Having an experienced physical therapist's familiarity with Multiple Sclerosis did not make the near two-year wait for a confirmed diagnosis any easier for Megan (Mineck) Wentland '01, '03 MPT, '12 DPT.
"I was actually kind of relieved when I got the diagnosis," said Wentland, a therapist with Genesis Visiting Nurses and a resident of LeClaire, Iowa. "I didn't have to wonder what was going on."
One of the first things Wentland did following her MS diagnosis in 2013 was to sign up for the Walk MS: Quad Cities, an annual rite of spring designed to raise awareness of the disease and also raise funds to help research an auto-immune disease that affects the health of more than 2.5 million people worldwide.
On May 17, the mother of three young boys will serve as a co-ambassador of the 2014 Quad Cities fundraising walk, which will begin and end at Bettendorf's Veteran's Memorial Park.
She and her husband Jason will walk with sons Nash, Nolan and Nyle as Team MS Avengers.
"They are my super heroes," she said of the boys, who range in age from 6 to 1, and helped name the team.
Nyle, the youngest, was born mere weeks before Wentland experienced the most severe of the symptoms that telegraphed MS.
"I had him on Aug. 1, 2012, and on Aug. 20, my feet went numb," she said. "Within a few days, the numbness had crept all the way to my rib cage."
In February 2013, a second MRI identified lesions on her spinal cord that confirmed MS. It is what the veteran therapist initially had suspected when she first experienced symptoms in 2011.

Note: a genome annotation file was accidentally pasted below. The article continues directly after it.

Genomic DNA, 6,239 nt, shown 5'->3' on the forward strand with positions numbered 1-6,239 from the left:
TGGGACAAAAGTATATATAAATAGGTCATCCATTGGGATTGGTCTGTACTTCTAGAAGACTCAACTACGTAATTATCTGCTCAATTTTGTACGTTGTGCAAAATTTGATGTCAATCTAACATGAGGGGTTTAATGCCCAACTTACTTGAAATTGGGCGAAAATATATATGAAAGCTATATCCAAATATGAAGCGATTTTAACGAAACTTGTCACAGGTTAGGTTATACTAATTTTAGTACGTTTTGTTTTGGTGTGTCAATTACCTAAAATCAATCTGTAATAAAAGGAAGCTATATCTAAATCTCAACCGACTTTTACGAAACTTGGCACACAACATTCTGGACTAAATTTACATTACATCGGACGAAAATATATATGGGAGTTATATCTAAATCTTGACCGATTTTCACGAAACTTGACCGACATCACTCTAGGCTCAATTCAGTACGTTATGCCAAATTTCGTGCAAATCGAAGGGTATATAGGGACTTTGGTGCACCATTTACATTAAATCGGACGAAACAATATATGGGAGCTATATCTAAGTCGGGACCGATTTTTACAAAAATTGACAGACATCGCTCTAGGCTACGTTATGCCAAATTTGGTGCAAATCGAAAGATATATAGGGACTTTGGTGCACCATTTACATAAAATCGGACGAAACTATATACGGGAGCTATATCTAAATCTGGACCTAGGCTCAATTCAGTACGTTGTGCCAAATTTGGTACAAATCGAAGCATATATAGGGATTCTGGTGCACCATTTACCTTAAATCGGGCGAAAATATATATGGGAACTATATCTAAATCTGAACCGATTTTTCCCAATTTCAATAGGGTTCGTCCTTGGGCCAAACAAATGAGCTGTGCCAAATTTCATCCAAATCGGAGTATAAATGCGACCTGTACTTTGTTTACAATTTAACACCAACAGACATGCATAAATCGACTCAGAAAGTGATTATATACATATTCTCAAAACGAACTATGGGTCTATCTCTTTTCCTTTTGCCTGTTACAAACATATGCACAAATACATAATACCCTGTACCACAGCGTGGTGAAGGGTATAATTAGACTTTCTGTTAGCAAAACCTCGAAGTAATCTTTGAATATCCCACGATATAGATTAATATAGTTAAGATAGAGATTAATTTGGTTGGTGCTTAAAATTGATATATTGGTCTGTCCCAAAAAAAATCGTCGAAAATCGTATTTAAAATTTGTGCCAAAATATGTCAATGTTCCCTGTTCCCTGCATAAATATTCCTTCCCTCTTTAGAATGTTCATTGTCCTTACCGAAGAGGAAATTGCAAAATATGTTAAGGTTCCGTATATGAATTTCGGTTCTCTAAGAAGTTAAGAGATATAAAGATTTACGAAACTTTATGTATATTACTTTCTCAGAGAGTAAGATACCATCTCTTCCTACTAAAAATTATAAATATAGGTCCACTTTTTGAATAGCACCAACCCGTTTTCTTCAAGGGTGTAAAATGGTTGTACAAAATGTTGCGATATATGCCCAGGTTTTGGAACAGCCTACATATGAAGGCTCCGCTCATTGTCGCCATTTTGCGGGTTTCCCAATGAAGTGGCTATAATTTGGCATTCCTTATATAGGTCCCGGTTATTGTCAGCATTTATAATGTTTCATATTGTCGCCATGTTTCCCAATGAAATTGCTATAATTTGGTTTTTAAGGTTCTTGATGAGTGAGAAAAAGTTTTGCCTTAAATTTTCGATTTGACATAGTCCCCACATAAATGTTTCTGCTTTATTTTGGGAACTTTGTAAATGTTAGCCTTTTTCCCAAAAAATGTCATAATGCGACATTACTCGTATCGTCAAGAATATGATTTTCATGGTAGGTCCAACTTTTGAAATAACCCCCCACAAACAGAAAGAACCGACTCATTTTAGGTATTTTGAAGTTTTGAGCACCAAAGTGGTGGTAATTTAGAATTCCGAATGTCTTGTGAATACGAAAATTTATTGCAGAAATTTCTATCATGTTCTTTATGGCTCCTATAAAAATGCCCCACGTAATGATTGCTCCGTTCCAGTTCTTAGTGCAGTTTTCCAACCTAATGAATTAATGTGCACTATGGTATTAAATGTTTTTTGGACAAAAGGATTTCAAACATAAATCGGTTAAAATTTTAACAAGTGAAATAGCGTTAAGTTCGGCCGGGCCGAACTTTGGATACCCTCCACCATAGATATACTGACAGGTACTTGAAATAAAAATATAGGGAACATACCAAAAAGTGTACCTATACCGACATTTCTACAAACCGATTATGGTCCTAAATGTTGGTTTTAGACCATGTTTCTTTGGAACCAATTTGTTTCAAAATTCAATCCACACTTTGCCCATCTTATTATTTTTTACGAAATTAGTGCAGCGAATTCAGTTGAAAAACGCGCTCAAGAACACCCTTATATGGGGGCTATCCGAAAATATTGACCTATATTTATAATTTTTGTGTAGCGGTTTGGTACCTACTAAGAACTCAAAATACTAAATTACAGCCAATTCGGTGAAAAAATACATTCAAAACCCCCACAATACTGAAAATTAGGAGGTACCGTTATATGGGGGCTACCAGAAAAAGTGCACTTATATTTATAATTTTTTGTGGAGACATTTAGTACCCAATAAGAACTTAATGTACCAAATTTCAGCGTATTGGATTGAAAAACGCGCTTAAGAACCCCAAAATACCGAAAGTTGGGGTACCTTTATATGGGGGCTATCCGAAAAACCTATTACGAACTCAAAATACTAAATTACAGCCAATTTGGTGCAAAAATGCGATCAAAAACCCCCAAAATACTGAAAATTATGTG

She said she has chosen to be an ambassador for the May walk because she initially found comfort in the stories of others fighting through the disease.
"When I found out, what helped me first was my faith, family and friends, but also hearing other people's stories," she said. "I figured that is one of the things that got me through that first dark kind of scary phase, so that is what I want to do for other people. I feel like telling my story and raising awareness is what I want to do right now."
Wentland said she has a relapsing-remitting type of MS, which is the least progressive of four sub-types of the disease, but which still can result in long-term disabilities in up to 40 percent of its infrequent and largely random attack episodes.
"I could wake up and not have my vision tomorrow, or not be able to walk," she said. "There is a possibility of those things. But I have to stay positive and thankful for what I have. I feel really good."
Wentland continues to work, and said the uncertainty of her own health has made her a more empathetic therapist. "I am able to relate to my patients no matter what they are going through, whether it is MS or a knee replacement or pneumonia," she said. "I think this helps you relate to the unknown that people go through when they are sick."